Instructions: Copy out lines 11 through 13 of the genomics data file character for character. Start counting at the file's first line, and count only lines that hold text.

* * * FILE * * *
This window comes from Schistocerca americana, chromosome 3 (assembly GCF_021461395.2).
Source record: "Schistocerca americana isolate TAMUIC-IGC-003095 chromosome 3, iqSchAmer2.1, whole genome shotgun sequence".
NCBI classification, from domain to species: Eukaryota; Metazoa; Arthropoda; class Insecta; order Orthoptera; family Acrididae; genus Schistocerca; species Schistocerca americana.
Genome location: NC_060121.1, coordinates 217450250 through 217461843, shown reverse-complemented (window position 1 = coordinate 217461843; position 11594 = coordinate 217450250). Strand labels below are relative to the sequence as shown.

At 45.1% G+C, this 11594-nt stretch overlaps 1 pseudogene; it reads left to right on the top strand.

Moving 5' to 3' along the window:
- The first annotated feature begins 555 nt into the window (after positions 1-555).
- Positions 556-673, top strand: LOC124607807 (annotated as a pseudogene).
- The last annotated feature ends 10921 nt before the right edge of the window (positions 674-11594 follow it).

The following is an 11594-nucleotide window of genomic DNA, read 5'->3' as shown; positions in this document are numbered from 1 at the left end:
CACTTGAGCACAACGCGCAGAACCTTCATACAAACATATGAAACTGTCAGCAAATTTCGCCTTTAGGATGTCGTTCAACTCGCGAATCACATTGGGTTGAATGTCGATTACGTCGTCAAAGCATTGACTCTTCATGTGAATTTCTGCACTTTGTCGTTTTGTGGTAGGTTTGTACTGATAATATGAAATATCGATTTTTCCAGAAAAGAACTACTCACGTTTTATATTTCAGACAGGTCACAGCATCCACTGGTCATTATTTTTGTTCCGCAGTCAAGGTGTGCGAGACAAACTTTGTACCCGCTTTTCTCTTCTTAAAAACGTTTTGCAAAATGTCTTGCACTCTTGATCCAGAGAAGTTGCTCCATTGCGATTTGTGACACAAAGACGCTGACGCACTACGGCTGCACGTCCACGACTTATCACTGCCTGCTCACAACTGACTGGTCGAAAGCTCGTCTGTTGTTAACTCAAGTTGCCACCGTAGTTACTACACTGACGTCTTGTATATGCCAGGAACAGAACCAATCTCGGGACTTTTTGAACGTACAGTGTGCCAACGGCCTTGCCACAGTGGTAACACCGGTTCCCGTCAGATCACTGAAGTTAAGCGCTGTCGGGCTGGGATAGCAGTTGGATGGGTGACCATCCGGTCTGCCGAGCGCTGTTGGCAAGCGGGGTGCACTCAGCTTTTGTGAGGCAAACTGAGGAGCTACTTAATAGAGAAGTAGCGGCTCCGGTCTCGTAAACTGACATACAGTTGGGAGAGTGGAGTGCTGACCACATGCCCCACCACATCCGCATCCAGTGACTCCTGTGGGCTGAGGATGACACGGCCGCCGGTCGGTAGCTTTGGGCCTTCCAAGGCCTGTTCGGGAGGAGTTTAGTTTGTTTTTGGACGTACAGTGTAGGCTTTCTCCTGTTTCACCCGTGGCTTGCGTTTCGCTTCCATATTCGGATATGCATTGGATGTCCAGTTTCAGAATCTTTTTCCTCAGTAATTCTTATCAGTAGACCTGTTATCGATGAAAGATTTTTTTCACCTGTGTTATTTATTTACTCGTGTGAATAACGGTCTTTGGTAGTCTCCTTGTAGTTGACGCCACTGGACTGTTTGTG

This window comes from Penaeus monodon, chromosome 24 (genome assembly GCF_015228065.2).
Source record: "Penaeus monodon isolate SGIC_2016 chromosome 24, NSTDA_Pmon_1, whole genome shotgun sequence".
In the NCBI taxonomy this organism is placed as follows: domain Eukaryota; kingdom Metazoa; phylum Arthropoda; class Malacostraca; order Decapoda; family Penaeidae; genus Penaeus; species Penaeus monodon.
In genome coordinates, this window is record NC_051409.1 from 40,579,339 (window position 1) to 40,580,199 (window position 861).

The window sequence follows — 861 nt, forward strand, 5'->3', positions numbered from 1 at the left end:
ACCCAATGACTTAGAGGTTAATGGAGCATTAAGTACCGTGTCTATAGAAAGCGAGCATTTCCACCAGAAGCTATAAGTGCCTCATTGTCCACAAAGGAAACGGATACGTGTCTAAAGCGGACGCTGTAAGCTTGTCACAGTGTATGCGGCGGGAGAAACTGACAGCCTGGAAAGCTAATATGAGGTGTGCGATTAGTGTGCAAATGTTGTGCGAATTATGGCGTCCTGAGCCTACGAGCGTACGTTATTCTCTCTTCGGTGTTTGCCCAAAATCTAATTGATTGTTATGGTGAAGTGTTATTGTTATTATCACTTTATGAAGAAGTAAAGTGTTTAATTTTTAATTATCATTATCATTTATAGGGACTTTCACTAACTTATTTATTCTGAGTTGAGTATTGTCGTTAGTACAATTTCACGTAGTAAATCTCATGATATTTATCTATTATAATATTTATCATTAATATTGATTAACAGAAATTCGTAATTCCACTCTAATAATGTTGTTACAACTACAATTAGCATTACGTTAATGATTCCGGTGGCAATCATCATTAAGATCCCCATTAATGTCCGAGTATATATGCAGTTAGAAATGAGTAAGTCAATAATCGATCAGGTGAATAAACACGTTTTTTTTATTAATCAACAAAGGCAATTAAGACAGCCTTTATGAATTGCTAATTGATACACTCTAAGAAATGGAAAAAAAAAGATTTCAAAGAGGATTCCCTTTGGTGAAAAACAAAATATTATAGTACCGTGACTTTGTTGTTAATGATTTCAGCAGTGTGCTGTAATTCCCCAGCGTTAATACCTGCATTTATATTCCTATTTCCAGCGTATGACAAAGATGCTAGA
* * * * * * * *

CACTTGAGCACAACGCGCAGAACCTTCATACAAACATATGAAACTGTCAGCAAATTTCGCCTTTAGGATGTCGTTCAACTCGCGAATCACATTGGGTTGAATGTCGATTACGTCGTCAAAGCATTGACTCTTCATGTGAATTTCTGCACTTTGTCGTTTTGTGGTAGGTTTGTACTGATAATATGAAATATCGATTTTTCCAGAAAAGAACTACTCACGTTTTATATTTCAGACAGGTCACAGCATCCACTGGTCATTATTTTTGTTCCGCAGTCAAGGTGTGCGAGACAAACTTTGTACCCGCTTTTCTCTTCTTAAAAACGTTTTGCAAAATGTCTTGCACTCTTGATCCAGAGAAGTTGCTCCATTGCGATTTGTGACACAAAGACGCTGACGCACTACGGCTGCACGTCCACGACTTATCACTGCCTGCTCACAACTGACTGGTCGAAAGCTCGTCTGTTGTTAACTCAAGTTGCCACCGTAGTTACTACACTGACGTCTTGTATATGCCAGGAACAGAACCAATCTCGGGACTTTTTGAACGTACAGTGTGCCAACGGCCTTGCCACAGTGGTAACACCGGTTCCCGTCAGATCACTGAAGTTAAGCGCTGTCGGGCTGGGATAGCAGTTGGATGGGTGACCATCCGGTCTGCCGAGCGCTGTTGGCAAGCGGGGTGCACTCAGCTTTTGTGAGGCAAACTGAGGAGCTACTTAATAGAGAAGTAGCGGCTCCGGTCTCGTAAACTGACATACAGTTGGGAGAGTGGAGTGCTGACCACATGCCCCACCACATCCGCATCCAGTGACTCCTGTGGGCTGAGGATGACACGGCCGCCGGTCGGTAGCTTTGGGCCTTCCAAGGCCTGTTCGGGAGGAGTTTAGTTTGTTTTTGGACGTACAGTGTAGGCTTTCTCCTGTTTCACCCGTGGCTTGCGTTTCGCTTCCATATTCGGATATGCATTGGATGTCCAGTTTCAGAATCTTTTTCCTCAGTAATTCTTATCAGTAGACCTGTTATCGATGAAAGATTTTTTTCACCTGTGTTATTTATTTACTCGTGTGAATAACGGTCTTTGGTAGTCTCCTTGTAGTTGACGCCACTGGACTGTTTGTG

This window comes from Penaeus monodon, chromosome 24 (genome assembly GCF_015228065.2).
Source record: "Penaeus monodon isolate SGIC_2016 chromosome 24, NSTDA_Pmon_1, whole genome shotgun sequence".